This pugnacious Pulitzer-pursuer goes to some length to argue that the Left’s repeated, bleating whine about 12 American children a day dying from gun violence is a lie, a dodge, an exaggeration used to score political points.

The real number, the author goes on to argue, is only 11.5 children a day shot dead. He’s done the math and he has the figures to prove it (my fifth-grade math teacher would have loved him).

That extra half a dead child a day is a deliberate partisan lie, plain and simple.

If it seems callous to split hairs between twelve dead children a day and eleven and a half, you may not want to click through to the column. I should have mentioned that earlier.

The author goes on to enumerate his own set of facts to counter all the hokum and slick ‘mathematics’ the Left uses to promulgate its lies. Here are a few of my faves:

A toddler has more to fear from a backyard pool than from a gun.

This is true! Toddlers don’t have the upper body strength to lift a gun and accidentally shoot a playmate or sibling. And parents don’t usually put their kids in their gun closet to play and then get distracted by a phone call.

His next hypothetical is a beauty, and shows he’s really let his imagination roam in preparation for this piece:

Even with homicides, a child is 5 times more likely to die by fire than at the hands of someone with a gun.

Then he buttresses his argument with the truly puzzling, “Of course, fire extinguishers are a good thing for putting out fires just like guns serve a purpose for deterring crime.”

Uh… true dat?

And on he goes, listing one by one all the ways he’s found to kill more kids than guns every year. He’s like the John Wayne Gacy of gun advocacy. Unsurprisingly he completely ignores the fact that if we had the power to stop any of those other things that kill all those kids every year, we would. We’d be all over Congress like Bill Clinton at a press availability.

Then he introduces a bunch of important-looking numbers that I wouldn’t understand even if I agreed with them—numbers are my kryptonite. But here’s how he sums up his opinion about children committing suicide with legally purchased firearms: “Suicides don't count in a rational debate about the criminal misuse of guns;” maybe that’s where he’s getting his .5 children a day. To prove his point, he adds, “Japan's gun laws are RESTRICTIVE, and they have more suicides than America.”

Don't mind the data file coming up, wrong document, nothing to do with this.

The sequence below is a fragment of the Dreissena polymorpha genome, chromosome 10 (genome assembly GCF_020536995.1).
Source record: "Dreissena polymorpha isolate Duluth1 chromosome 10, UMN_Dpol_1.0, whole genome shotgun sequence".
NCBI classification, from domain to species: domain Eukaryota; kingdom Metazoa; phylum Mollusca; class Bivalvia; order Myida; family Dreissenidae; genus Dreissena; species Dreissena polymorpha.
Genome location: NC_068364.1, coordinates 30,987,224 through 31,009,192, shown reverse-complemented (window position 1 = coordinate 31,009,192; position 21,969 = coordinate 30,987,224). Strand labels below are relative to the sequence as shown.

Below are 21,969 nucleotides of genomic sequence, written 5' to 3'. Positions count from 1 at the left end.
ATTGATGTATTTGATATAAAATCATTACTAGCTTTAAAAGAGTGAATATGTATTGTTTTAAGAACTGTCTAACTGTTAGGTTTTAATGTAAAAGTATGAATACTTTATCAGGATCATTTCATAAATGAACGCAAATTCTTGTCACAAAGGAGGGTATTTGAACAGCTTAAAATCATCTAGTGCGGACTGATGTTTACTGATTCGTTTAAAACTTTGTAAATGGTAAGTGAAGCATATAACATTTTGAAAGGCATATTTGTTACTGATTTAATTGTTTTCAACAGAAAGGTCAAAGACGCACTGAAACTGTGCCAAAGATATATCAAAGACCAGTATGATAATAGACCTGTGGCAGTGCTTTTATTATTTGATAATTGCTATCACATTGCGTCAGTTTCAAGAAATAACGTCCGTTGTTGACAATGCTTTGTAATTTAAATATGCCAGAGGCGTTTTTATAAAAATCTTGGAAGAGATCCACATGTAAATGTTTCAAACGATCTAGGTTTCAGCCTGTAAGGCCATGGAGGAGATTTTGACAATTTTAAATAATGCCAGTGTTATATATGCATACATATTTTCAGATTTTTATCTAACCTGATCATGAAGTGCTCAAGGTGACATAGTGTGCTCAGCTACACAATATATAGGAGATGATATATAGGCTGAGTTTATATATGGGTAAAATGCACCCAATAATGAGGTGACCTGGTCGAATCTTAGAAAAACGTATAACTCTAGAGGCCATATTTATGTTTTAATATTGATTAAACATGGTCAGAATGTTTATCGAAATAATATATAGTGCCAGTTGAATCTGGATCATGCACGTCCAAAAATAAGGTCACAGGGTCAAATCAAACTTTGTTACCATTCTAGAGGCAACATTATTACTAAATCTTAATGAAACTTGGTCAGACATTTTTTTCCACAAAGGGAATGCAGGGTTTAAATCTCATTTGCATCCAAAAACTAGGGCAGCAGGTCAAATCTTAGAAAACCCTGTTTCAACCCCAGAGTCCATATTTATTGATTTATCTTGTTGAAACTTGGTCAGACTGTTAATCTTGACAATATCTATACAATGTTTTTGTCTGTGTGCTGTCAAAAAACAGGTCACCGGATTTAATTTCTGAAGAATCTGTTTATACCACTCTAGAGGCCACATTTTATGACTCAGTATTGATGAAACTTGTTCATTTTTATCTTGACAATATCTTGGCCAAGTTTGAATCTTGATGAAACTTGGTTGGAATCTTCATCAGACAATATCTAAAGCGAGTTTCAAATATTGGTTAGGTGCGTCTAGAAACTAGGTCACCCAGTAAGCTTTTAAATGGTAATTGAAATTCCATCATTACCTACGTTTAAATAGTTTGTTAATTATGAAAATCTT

In the author’s entire elaborate… bizarre defense of what to do about all these dead children accruing, only the discussion of guns is off the table. Drownings, cars, soccer practice (I’m not kidding, he brings up soccer practice in a conversation about gun violence), these ought to be considered too, but only in the context of the author’s list of ways to kill kids.

As soon as the context changes to guns and gun safety, however, 5,000 dead kids a year is just the price we pay to protect our freedom.

As if the author’s conservative cred hasn’t been thoroughly established by this point, he then spends his longest talking-point excoriating the plague of inner-city gang violence. It never hurts to throw a few red-button words or phrases in to stir up the base, and pushing racist buttons has never failed to produce results, from the “Dixiecrats” of the ’60s who fled their party in opposition to integration, to this last election’s primary candidate competition regarding which would-be American president would build the highest, longest, deadliest wall to stave off the threat of illegal Mexican immigrants.

Lest we think the author uncompassionate, he actually opens his final paragraph with, “The loss of life however it happens is a tragedy--even in the case of the gang members shooting gang members.”

Wow. Even in the case of gang members. This fellow is like a regular Mother Theresa, except instead of devoting a lifetime ministering to lepers in the slums of Calcutta, he expresses pro-forma regret at the loss of life, even of black people he implies probably had it coming anyhow.

God. When this guy was on the street corner with a misspelled sandwich board and a rolled-up pizza box he was using as a megaphone, he was an object of curiosity. Now, instead, he no doubt has a following.

Sometimes I really wish you couldn’t find absolutely everything on the internet.